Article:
A clinician in Fairbanks, Alaska, who received a coronavirus vaccine on Thursday experienced what appeared to be an anaphylactic reaction, according to leadership at Foundation Health Partners (FHP), a health care system linked to Fairbanks Memorial Hospital.
The employee reported she had no known allergies, though she had once experienced a reaction to a bee sting. Ten minutes after receiving the Pfizer/BioNTech vaccine, the woman began having what is described as “traditional anaphylactic symptoms,” which included tongue swelling, a hoarse voice and difficulty breathing.
While the vaccine clinic is stocked with first aid for anaphylaxis, it was not needed. Instead, the woman was taken to Fairbanks Memorial Hospital, and clinicians administered two doses of epinephrine. She remained at the hospital for observation and was released six hours later. She was one of nearly 300 employees to receive the vaccine on Thursday; their first shipment of vaccines arrived on Wednesday.
The employee, who wished to remain anonymous, issued a statement:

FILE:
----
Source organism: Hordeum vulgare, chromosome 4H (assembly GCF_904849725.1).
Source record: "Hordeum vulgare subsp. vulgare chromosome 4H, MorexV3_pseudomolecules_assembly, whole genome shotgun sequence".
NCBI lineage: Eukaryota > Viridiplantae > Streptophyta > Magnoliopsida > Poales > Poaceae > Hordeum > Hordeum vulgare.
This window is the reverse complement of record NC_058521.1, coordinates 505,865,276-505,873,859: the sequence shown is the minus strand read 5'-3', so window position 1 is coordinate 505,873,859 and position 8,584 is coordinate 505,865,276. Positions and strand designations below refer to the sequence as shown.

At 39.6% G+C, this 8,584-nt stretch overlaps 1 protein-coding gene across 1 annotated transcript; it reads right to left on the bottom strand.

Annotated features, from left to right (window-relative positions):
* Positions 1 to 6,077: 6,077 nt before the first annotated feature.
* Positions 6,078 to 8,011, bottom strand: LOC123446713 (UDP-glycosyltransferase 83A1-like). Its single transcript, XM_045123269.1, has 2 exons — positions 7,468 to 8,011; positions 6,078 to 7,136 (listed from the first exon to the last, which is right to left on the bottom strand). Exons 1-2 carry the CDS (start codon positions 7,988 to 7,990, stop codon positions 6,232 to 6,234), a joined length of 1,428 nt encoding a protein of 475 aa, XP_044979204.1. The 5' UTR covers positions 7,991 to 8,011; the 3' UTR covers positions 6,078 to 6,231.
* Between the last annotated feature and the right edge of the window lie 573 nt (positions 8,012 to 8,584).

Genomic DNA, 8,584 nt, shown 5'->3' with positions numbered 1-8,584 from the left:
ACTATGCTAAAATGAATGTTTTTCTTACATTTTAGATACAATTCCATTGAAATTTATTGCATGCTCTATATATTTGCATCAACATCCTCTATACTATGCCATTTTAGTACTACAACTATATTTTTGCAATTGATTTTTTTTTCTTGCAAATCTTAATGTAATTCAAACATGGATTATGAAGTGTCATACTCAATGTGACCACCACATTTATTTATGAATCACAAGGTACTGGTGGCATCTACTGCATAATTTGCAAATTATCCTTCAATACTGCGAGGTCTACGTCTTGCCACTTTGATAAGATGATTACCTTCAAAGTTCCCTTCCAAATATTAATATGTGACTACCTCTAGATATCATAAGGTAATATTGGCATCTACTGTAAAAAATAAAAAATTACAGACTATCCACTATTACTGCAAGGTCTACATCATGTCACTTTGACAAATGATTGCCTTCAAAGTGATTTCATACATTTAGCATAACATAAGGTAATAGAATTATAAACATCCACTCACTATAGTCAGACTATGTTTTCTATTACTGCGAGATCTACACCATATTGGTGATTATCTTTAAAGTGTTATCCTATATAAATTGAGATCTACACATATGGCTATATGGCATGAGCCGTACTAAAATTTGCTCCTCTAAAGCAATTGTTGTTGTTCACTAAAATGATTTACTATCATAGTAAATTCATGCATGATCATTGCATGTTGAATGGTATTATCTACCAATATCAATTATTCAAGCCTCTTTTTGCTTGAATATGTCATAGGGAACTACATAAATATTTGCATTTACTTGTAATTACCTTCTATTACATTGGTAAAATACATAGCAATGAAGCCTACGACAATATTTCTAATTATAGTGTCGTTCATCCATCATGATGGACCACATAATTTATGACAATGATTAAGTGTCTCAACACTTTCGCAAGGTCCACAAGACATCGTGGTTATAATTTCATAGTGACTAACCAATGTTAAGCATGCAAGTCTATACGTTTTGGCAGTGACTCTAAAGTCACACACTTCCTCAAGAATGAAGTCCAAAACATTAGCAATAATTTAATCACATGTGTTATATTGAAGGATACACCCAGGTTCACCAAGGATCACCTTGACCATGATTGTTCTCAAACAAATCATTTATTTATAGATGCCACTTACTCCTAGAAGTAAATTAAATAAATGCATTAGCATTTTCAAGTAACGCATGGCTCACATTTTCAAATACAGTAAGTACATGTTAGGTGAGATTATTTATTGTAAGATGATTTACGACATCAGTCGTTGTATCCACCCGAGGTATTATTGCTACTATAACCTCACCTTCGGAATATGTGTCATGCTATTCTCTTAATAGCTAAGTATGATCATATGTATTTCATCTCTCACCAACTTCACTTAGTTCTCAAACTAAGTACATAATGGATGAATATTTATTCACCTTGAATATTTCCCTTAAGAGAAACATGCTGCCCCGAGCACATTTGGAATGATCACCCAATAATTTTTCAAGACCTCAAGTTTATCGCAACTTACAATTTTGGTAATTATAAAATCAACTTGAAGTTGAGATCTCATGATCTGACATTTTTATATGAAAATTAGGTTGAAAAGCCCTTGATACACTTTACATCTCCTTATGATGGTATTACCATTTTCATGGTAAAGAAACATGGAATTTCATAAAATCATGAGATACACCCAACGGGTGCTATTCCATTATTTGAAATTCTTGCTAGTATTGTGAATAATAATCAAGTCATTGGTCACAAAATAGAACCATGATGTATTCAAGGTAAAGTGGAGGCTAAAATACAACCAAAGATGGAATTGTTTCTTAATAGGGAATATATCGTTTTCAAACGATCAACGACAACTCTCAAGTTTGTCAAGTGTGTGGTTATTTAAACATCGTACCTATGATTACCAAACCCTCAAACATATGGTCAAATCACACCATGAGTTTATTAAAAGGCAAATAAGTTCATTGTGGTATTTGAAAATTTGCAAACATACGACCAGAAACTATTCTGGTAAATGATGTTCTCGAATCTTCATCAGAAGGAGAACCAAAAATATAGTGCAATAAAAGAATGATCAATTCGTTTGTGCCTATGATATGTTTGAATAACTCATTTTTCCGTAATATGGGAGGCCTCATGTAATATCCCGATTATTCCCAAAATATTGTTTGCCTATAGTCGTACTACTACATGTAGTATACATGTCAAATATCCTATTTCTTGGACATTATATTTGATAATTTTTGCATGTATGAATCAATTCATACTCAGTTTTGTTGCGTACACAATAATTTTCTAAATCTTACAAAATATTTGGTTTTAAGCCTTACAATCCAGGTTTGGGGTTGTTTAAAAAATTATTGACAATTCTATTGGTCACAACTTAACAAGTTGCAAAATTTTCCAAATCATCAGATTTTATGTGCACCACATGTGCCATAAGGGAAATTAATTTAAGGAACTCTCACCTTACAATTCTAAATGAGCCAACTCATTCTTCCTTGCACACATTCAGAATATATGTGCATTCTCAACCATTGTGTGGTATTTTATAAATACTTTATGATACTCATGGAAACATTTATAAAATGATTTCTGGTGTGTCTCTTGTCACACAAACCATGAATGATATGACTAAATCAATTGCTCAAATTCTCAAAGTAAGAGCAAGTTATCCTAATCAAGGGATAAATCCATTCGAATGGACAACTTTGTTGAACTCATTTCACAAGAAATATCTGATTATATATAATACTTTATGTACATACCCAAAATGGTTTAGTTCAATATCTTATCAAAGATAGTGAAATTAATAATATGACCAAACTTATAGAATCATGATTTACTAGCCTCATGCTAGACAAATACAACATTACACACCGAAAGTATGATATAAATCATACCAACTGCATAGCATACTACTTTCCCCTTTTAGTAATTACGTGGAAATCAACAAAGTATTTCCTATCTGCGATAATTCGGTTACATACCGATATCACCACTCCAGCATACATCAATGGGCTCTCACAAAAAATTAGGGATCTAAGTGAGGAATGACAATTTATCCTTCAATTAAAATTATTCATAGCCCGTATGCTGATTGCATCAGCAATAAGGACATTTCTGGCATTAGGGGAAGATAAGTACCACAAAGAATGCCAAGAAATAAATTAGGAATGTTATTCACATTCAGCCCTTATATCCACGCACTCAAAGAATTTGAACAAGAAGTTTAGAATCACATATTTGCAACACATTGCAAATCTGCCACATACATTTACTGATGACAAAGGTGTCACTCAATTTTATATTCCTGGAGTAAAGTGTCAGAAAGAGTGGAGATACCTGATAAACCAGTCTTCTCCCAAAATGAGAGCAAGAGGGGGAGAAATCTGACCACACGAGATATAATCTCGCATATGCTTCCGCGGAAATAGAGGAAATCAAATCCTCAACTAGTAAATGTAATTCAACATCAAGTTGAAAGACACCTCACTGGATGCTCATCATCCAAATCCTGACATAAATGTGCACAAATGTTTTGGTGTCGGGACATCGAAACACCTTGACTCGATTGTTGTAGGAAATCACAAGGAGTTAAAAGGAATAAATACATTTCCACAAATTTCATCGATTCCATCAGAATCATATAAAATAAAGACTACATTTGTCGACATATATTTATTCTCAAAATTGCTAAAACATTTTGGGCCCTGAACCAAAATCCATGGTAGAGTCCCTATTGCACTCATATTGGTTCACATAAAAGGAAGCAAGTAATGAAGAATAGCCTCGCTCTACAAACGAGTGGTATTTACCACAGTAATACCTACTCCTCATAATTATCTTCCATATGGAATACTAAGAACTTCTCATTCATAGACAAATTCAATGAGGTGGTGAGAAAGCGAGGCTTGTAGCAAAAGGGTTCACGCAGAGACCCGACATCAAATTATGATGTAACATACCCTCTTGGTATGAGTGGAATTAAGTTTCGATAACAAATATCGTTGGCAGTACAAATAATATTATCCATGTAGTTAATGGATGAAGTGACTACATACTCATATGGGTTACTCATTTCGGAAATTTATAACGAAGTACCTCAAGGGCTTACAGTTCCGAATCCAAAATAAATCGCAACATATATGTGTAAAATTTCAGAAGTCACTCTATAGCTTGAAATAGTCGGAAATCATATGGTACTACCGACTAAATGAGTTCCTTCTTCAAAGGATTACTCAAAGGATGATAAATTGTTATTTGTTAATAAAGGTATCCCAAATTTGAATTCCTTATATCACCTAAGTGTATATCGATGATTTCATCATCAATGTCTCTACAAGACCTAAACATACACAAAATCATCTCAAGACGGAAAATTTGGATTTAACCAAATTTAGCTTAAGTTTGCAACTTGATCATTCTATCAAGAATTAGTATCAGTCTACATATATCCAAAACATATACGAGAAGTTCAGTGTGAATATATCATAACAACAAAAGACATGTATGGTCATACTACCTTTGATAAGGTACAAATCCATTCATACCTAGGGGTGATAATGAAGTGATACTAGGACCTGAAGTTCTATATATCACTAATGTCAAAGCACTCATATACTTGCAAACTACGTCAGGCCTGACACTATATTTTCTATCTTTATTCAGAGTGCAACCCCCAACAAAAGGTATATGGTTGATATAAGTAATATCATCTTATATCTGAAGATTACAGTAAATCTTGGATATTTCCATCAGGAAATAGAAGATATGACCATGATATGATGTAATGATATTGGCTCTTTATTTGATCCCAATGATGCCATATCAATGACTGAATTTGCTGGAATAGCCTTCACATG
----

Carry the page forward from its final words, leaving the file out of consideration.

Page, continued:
“Anaphylaxis is a rare but expected potential side effect that is treatable and does not have long term health implications like Covid. I would get the vaccine and recommend it to anyone, despite my reaction, to help our country get immunized which is needed for the health of all Americans, for the economy, get families hugging again, for getting children back to schools, and to get the country on the other side of this pandemic. I’ve seen firsthand the suffering and death of COVID patients and my adverse reaction to the vaccine pales to what COVID infection can do to people.”
It is not surprising that there have been reports of anaphylaxis associated with the coronavirus vaccine. With more and more vaccines being administered every day, reports of adverse reactions will become more common, though they are still few and far between.
Officials at FHP say they are “working with the State of Alaska Department of Health and Human Services and the Centers for Disease Control and Prevention (CDC) to share details of the reaction. The Food and Drug Administration (FDA) and the CDC have created several programs for tracking any adverse reactions to the vaccine. FHP reported details of yesterday’s event to the Vaccine Adverse Event Reporting System (VAERS). This national system collects and analyzes data that helps federal health authorities monitor the safety of vaccines.”